You’re asking about something we call contact tracing. That’s the process of identifying sexual contacts of a person with a sexually transmitted infection and ensuring that they are aware of their exposure, so that they can take steps to get tested. In Manitoba, the Public Health Dept does their best to contact people when it’s believed that they may have been exposed to syphilis, chlamydia, gonnorhea, Hep B, Hep C, or HIV.
If a past sexual partner is diagnosed with syphilis you may or may not be contacted.
During diagnosis, medical personnel can sometimes tell what stage the infection is at. In that case, they can sometimes give a time frame of people to contact. For example, they may ask about partners only from the last 6 months. So if you are outside that time frame you may not be contacted by a nurse.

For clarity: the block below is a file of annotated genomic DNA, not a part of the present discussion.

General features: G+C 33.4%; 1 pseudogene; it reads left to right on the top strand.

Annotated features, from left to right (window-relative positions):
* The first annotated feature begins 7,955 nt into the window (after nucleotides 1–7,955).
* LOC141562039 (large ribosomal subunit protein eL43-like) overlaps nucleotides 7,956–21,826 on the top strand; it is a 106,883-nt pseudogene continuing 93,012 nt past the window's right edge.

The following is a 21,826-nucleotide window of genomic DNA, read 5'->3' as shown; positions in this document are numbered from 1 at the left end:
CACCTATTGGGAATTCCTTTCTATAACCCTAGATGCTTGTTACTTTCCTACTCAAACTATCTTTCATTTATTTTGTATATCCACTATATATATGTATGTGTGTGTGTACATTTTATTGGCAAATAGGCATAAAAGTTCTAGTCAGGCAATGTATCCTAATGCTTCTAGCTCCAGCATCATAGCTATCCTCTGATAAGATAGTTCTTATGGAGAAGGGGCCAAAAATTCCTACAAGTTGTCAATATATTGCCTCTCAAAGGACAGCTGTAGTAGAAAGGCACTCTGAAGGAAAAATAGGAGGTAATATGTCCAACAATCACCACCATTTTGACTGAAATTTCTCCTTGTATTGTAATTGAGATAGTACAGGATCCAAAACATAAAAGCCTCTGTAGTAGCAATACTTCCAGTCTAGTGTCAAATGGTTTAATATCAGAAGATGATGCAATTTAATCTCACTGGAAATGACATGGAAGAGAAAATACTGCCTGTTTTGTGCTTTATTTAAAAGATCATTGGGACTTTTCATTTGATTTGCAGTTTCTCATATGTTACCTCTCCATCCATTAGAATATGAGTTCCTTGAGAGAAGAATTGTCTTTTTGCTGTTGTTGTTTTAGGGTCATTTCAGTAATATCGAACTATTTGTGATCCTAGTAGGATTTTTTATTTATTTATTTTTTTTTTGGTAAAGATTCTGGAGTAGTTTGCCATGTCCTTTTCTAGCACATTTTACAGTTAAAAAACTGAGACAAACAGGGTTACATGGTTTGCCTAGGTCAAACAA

Lastly, the person diagnosed is advised about the need for contact tracing and asked to notify their partners on their own or given the option to allow Public Health to contact partners without revealing their identity. Some people opt to have that conversation with their partner(s). Some people opt to give contact information to Public Health for anonymous follow-up. Unfortunately though, not all people will take steps to inform their partner(s).
So if you consider the fact that a past sexual partner may have an STI, how long it’s been since your last STI test, and your current sexual activity, you may want to get tested for STIs including syphilis whether you are contacted by a nurse or not.
The great news is that syphilis is easily cured, so if you find it, you can deal with it and move on.